• define the terms and conditions of the agreements. It is advisable to set forth in the agreement the essential terms of the distribution, which will rely on the business scheme and the negotiated terms and conditions, e.g. purchase and delivery processes, prices and payment dates, minimum purchasing volume, term of the agreement, exchange and refund policies, sales channels, promotional activities, etc.
    In addition to these merely commercial terms, there are other issues that are suggested to be included in the agreement to prevent future disputes among the parties, for example: forms of termination and their consequences, confidentiality obligations, intellectual property protection, liability with the final consumer, treatment of personal data, exclusivity and non-compete, etc.

  • law and jurisdiction. The parties can freely agree on the law applicable to the agreement and on the courts or the arbitration to whom they submit to. If the distribution will take place in Mexico, it is advisable to elect Mexican law and courts, to be able to enforce compliance of the agreement without the need for international proceedings which are demanding in time and resources.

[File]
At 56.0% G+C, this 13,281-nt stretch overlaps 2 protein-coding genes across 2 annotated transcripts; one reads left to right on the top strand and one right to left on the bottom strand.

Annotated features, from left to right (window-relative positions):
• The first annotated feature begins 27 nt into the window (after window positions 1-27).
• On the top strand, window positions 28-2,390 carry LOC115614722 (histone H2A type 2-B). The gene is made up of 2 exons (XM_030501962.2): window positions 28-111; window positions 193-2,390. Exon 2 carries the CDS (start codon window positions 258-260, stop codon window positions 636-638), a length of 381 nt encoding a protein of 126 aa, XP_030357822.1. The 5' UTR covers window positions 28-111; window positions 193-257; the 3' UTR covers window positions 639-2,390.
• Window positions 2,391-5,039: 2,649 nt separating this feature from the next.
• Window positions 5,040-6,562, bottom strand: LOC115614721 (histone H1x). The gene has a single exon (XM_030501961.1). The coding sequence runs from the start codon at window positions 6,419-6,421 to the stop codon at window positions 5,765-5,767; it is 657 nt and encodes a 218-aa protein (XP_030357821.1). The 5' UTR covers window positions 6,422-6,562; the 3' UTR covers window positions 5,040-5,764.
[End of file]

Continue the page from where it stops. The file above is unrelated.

In case a different law is elected to rule the agreement, it is necessary to review if the provisions do not contradict Mexican Law, to prevent possible conflict of laws, e.g. from an antitrust perspective, it is suggested to verify if exclusivity and non-competition clauses are valid in terms of Mexican law.
    The Arbitration Center of Mexico (CAM) is a renowned institution specialized in administering commercial arbitral proceedings. The CAM has arbitration rules, model arbitration clauses and can appoint arbitrators, experts and advice regarding arbitration proceedings.

  • the agreement can be executed in the language elected by the parties. However, in case Mexican courts are elected to settle disputes, an official Spanish translation of the agreement and/or other relevant evidence must be provided. Hence, it is suggested that, notwithstanding the agreement is signed in different languages, to also include the Spanish version, setting forth that in case of dispute the latter shall prevail.